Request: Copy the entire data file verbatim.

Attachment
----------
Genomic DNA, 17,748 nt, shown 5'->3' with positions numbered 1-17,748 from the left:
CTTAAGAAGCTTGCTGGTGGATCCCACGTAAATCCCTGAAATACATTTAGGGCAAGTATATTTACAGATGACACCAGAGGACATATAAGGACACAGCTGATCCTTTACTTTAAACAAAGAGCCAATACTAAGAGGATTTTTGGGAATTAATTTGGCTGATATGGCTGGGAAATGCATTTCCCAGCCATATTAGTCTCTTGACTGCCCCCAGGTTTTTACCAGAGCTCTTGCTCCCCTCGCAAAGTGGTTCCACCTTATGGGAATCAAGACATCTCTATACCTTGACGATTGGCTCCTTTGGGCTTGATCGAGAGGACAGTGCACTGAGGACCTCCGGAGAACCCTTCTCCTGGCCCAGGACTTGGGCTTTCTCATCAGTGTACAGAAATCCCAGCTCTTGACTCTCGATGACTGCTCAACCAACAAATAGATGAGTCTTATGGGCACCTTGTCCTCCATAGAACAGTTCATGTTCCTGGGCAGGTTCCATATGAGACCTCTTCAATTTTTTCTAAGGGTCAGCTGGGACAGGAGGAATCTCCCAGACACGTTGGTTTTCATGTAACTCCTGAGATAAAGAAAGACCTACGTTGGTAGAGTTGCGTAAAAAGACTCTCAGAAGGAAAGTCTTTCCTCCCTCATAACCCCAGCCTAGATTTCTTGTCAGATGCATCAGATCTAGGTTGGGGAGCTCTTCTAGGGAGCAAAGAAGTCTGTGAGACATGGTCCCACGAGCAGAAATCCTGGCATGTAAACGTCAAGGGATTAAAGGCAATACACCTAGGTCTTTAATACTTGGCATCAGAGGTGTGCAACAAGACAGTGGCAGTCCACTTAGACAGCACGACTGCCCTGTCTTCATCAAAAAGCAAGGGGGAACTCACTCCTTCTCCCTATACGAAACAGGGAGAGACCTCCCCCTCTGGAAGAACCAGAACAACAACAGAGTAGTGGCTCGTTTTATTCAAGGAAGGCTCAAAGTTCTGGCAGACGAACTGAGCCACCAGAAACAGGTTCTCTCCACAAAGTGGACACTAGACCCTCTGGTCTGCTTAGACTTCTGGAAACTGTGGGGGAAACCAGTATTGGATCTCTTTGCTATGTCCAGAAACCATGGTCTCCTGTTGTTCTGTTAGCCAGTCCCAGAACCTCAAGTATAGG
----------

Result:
Genomic DNA, 17,748 nt, shown 5'->3' with positions numbered 1-17,748 from the left:
CTTAAGAAGCTTGCTGGTGGATCCCACGTAAATCCCTGAAATACATTTAGGGCAAGTATATTTACAGATGACACCAGAGGACATATAAGGACACAGCTGATCCTTTACTTTAAACAAAGAGCCAATACTAAGAGGATTTTTGGGAATTAATTTGGCTGATATGGCTGGGAAATGCATTTCCCAGCCATATTAGTCTCTTGACTGCCCCCAGGTTTTTACCAGAGCTCTTGCTCCCCTCGCAAAGTGGTTCCACCTTATGGGAATCAAGACATCTCTATACCTTGACGATTGGCTCCTTTGGGCTTGATCGAGAGGACAGTGCACTGAGGACCTCCGGAGAACCCTTCTCCTGGCCCAGGACTTGGGCTTTCTCATCAGTGTACAGAAATCCCAGCTCTTGACTCTCGATGACTGCTCAACCAACAAATAGATGAGTCTTATGGGCACCTTGTCCTCCATAGAACAGTTCATGTTCCTGGGCAGGTTCCATATGAGACCTCTTCAATTTTTTCTAAGGGTCAGCTGGGACAGGAGGAATCTCCCAGACACGTTGGTTTTCATGTAACTCCTGAGATAAAGAAAGACCTACGTTGGTAGAGTTGCGTAAAAAGACTCTCAGAAGGAAAGTCTTTCCTCCCTCATAACCCCAGCCTAGATTTCTTGTCAGATGCATCAGATCTAGGTTGGGGAGCTCTTCTAGGGAGCAAAGAAGTCTGTGAGACATGGTCCCACGAGCAGAAATCCTGGCATGTAAACGTCAAGGGATTAAAGGCAATACACCTAGGTCTTTAATACTTGGCATCAGAGGTGTGCAACAAGACAGTGGCAGTCCACTTAGACAGCACGACTGCCCTGTCTTCATCAAAAAGCAAGGGGGAACTCACTCCTTCTCCCTATACGAAACAGGGAGAGACCTCCCCCTCTGGAAGAACCAGAACAACAACAGAGTAGTGGCTCGTTTTATTCAAGGAAGGCTCAAAGTTCTGGCAGACGAACTGAGCCACCAGAAACAGGTTCTCTCCACAAAGTGGACACTAGACCCTCTGGTCTGCTTAGACTTCTGGAAACTGTGGGGGAAACCAGTATTGGATCTCTTTGCTATGTCCAGAAACCATGGTCTCCTGTTGTTCTGTTAGCCAGTCCCAGAACCTCAAGTATAGG